Read the full newsletter here. Our SHIPPINGInsight theme this year has been the Decade of Collaboration.…
Read the full newsletter here.
This week brought a broad spectrum of perspectives on maritime’s pursuit of decarbonization. While we are still trying to assimilate the implications of MEPC 80, many things are moving forward—but some are moving back.
Big in the news this week was the arrival of Maersk’s methanol powered container ship in Rotterdam, on its way to Copenhagen. This is a tremendous affirmation of the use of methanol as a fuel—we think. How “green” is it really? That is a question posed by Andrew Craig Bennett in SPLASH as he queries the validity of decarbonization claims, and calls on classification societies to develop a certification system for fuels to ensure that green is, well, green.
Probably the most disturbing news came from ExxonMobil, who seems no longer to be making even a pretense that it is attempting to decarbonize. While I recognize this is their core business, I have maintained for years that if I was their CEO, I would be investing in technologies that allowed me to continue to produce petroleum without the devastating impacts on the planet. Their prediction about heavy industry’s continued use of fossil fuels is daunting.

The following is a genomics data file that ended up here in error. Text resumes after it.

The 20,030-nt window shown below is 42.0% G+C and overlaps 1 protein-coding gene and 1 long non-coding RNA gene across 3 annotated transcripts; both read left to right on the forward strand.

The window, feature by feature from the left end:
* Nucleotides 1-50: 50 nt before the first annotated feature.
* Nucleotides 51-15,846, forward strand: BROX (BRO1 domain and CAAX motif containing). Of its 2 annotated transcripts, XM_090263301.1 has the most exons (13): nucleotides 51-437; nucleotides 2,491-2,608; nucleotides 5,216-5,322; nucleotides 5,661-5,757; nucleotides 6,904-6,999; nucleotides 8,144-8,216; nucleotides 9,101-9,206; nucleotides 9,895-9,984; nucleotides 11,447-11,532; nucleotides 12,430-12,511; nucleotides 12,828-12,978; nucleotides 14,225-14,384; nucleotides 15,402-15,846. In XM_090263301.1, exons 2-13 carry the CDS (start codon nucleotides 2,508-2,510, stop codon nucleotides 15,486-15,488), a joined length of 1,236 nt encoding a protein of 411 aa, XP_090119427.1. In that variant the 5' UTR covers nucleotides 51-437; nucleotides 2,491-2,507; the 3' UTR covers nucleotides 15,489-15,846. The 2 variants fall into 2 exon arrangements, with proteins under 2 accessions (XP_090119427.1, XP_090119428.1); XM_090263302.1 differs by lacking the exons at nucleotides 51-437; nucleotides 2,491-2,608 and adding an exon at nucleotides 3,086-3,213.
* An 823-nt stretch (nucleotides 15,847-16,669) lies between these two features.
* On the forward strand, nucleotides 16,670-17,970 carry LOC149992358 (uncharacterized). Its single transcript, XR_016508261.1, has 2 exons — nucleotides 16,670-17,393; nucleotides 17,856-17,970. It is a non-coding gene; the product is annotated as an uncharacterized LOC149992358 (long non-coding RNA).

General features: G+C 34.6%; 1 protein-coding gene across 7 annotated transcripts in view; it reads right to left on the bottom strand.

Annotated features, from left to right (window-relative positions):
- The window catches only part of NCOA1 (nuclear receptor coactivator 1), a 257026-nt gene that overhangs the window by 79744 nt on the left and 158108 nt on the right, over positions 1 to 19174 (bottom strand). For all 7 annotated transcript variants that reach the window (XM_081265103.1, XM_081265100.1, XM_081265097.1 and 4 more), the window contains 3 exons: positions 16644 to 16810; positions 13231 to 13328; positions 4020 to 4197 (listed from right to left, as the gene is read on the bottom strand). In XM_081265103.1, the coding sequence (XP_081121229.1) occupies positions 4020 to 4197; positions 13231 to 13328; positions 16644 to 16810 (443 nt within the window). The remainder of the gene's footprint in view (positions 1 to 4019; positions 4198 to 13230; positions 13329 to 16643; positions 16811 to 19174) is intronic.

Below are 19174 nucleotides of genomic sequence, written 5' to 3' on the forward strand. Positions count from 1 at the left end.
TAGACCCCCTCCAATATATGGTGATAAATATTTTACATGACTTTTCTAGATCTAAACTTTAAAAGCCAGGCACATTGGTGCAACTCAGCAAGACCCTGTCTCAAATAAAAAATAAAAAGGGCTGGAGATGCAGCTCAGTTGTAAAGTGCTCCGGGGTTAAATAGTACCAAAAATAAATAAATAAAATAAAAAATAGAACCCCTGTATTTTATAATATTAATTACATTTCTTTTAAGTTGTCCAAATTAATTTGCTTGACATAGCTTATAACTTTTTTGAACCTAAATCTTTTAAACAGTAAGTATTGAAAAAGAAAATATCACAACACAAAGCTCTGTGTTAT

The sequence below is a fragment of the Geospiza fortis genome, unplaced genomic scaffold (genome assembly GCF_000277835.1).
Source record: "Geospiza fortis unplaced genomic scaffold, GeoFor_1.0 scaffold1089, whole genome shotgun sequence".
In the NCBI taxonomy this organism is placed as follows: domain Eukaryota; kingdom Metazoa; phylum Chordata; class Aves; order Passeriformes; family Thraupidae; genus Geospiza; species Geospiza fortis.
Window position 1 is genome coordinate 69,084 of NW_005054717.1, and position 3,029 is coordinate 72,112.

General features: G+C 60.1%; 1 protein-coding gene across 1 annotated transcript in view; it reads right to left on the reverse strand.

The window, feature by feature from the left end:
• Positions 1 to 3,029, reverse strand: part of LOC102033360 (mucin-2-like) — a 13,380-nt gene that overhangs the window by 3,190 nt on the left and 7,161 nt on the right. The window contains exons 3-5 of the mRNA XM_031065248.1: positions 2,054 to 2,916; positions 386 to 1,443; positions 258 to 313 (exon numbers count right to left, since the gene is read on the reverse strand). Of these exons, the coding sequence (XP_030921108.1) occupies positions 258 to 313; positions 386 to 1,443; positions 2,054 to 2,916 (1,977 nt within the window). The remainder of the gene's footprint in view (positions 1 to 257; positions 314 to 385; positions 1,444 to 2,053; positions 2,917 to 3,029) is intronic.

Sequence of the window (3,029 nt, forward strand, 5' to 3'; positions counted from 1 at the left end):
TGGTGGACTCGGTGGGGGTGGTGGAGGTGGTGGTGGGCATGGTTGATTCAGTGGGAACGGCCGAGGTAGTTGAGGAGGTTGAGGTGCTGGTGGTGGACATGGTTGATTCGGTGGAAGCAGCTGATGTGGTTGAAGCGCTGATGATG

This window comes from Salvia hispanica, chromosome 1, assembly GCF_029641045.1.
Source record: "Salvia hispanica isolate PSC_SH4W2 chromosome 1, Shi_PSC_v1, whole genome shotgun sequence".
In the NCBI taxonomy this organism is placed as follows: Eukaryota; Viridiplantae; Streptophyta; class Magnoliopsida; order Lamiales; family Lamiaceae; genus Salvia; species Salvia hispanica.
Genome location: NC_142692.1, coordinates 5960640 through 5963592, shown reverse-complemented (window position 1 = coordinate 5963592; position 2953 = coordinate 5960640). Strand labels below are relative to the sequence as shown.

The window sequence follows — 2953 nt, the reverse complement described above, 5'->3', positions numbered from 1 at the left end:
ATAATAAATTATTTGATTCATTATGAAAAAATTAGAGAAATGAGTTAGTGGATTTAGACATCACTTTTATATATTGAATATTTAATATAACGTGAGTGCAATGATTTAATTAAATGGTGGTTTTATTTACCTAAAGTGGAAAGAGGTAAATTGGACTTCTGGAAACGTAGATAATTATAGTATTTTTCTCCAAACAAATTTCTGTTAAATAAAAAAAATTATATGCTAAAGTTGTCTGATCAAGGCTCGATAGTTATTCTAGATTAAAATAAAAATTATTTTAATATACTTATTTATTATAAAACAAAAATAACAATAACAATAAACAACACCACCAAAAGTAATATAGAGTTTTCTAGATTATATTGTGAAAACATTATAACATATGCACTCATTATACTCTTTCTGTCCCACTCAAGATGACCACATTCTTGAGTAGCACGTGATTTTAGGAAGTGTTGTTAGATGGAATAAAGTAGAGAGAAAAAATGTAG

But I hate to end on a down note, so will wrap it up by illuminating the optimism of Mahdah MacLaine, Founder and Secretary General of ZESTAs (Zero Emission Ship Technology Association) who is confident that shipping will reach ABSOLUTE zero emissions by 2043!
Keep the faith,